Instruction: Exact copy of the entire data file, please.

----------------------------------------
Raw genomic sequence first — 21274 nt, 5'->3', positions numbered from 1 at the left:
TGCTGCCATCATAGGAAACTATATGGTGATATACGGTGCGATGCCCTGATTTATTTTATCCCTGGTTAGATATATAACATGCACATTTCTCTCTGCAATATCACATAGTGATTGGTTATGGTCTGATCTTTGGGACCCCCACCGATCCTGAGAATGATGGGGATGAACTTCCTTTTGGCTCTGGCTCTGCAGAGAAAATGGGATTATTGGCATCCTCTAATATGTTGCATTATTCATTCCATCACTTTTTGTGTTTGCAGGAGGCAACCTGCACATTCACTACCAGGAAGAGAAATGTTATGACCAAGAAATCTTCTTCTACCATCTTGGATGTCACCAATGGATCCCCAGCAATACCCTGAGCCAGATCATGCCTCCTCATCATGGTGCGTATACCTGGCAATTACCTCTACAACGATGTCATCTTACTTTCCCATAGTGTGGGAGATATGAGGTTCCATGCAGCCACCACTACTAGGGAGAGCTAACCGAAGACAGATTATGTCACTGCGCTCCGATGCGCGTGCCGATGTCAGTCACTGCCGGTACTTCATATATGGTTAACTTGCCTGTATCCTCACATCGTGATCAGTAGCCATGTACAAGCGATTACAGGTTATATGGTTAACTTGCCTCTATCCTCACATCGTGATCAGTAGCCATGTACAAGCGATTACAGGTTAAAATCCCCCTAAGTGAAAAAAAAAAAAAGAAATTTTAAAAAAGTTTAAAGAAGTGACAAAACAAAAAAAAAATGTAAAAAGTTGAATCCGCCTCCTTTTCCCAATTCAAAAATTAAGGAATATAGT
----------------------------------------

Raw genomic sequence first — 21274 nt, 5'->3', positions numbered from 1 at the left:
TGCTGCCATCATAGGAAACTATATGGTGATATACGGTGCGATGCCCTGATTTATTTTATCCCTGGTTAGATATATAACATGCACATTTCTCTCTGCAATATCACATAGTGATTGGTTATGGTCTGATCTTTGGGACCCCCACCGATCCTGAGAATGATGGGGATGAACTTCCTTTTGGCTCTGGCTCTGCAGAGAAAATGGGATTATTGGCATCCTCTAATATGTTGCATTATTCATTCCATCACTTTTTGTGTTTGCAGGAGGCAACCTGCACATTCACTACCAGGAAGAGAAATGTTATGACCAAGAAATCTTCTTCTACCATCTTGGATGTCACCAATGGATCCCCAGCAATACCCTGAGCCAGATCATGCCTCCTCATCATGGTGCGTATACCTGGCAATTACCTCTACAACGATGTCATCTTACTTTCCCATAGTGTGGGAGATATGAGGTTCCATGCAGCCACCACTACTAGGGAGAGCTAACCGAAGACAGATTATGTCACTGCGCTCCGATGCGCGTGCCGATGTCAGTCACTGCCGGTACTTCATATATGGTTAACTTGCCTGTATCCTCACATCGTGATCAGTAGCCATGTACAAGCGATTACAGGTTATATGGTTAACTTGCCTCTATCCTCACATCGTGATCAGTAGCCATGTACAAGCGATTACAGGTTAAAATCCCCCTAAGTGAAAAAAAAAAAAAGAAATTTTAAAAAAGTTTAAAGAAGTGACAAAACAAAAAAAAAATGTAAAAAGTTGAATCCGCCTCCTTTTCCCAATTCAAAAATTAAGGAATATAGT